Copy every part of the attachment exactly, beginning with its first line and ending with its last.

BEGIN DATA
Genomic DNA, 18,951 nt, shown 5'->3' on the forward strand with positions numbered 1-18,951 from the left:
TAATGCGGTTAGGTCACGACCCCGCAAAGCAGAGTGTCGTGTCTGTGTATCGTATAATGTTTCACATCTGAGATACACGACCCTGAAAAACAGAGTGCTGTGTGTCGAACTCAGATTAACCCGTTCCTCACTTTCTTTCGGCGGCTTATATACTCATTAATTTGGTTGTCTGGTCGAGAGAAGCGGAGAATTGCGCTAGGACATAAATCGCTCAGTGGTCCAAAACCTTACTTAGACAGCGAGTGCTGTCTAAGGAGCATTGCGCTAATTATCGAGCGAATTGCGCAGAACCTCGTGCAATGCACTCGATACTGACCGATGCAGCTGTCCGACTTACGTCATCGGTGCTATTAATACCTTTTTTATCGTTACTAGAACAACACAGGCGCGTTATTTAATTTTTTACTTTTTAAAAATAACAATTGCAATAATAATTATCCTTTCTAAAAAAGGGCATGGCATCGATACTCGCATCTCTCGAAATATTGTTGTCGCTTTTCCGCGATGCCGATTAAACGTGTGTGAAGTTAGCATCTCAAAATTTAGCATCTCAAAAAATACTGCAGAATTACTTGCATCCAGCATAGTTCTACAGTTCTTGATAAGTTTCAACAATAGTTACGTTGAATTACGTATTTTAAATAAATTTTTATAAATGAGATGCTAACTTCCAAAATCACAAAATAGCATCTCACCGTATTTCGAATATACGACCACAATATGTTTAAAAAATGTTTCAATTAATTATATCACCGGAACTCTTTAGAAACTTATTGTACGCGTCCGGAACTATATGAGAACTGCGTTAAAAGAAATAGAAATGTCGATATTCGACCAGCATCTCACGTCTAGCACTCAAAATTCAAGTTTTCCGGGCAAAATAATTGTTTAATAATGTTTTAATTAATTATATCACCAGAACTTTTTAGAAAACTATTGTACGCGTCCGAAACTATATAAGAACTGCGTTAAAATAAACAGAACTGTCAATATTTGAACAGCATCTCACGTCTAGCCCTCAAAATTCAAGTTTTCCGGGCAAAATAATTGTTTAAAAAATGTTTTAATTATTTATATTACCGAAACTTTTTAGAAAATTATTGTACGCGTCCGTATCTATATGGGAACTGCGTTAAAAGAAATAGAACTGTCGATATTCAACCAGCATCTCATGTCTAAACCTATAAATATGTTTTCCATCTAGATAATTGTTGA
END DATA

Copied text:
Genomic DNA, 18,951 nt, shown 5'->3' on the forward strand with positions numbered 1-18,951 from the left:
TAATGCGGTTAGGTCACGACCCCGCAAAGCAGAGTGTCGTGTCTGTGTATCGTATAATGTTTCACATCTGAGATACACGACCCTGAAAAACAGAGTGCTGTGTGTCGAACTCAGATTAACCCGTTCCTCACTTTCTTTCGGCGGCTTATATACTCATTAATTTGGTTGTCTGGTCGAGAGAAGCGGAGAATTGCGCTAGGACATAAATCGCTCAGTGGTCCAAAACCTTACTTAGACAGCGAGTGCTGTCTAAGGAGCATTGCGCTAATTATCGAGCGAATTGCGCAGAACCTCGTGCAATGCACTCGATACTGACCGATGCAGCTGTCCGACTTACGTCATCGGTGCTATTAATACCTTTTTTATCGTTACTAGAACAACACAGGCGCGTTATTTAATTTTTTACTTTTTAAAAATAACAATTGCAATAATAATTATCCTTTCTAAAAAAGGGCATGGCATCGATACTCGCATCTCTCGAAATATTGTTGTCGCTTTTCCGCGATGCCGATTAAACGTGTGTGAAGTTAGCATCTCAAAATTTAGCATCTCAAAAAATACTGCAGAATTACTTGCATCCAGCATAGTTCTACAGTTCTTGATAAGTTTCAACAATAGTTACGTTGAATTACGTATTTTAAATAAATTTTTATAAATGAGATGCTAACTTCCAAAATCACAAAATAGCATCTCACCGTATTTCGAATATACGACCACAATATGTTTAAAAAATGTTTCAATTAATTATATCACCGGAACTCTTTAGAAACTTATTGTACGCGTCCGGAACTATATGAGAACTGCGTTAAAAGAAATAGAAATGTCGATATTCGACCAGCATCTCACGTCTAGCACTCAAAATTCAAGTTTTCCGGGCAAAATAATTGTTTAATAATGTTTTAATTAATTATATCACCAGAACTTTTTAGAAAACTATTGTACGCGTCCGAAACTATATAAGAACTGCGTTAAAATAAACAGAACTGTCAATATTTGAACAGCATCTCACGTCTAGCCCTCAAAATTCAAGTTTTCCGGGCAAAATAATTGTTTAAAAAATGTTTTAATTATTTATATTACCGAAACTTTTTAGAAAATTATTGTACGCGTCCGTATCTATATGGGAACTGCGTTAAAAGAAATAGAACTGTCGATATTCAACCAGCATCTCATGTCTAAACCTATAAATATGTTTTCCATCTAGATAATTGTTGA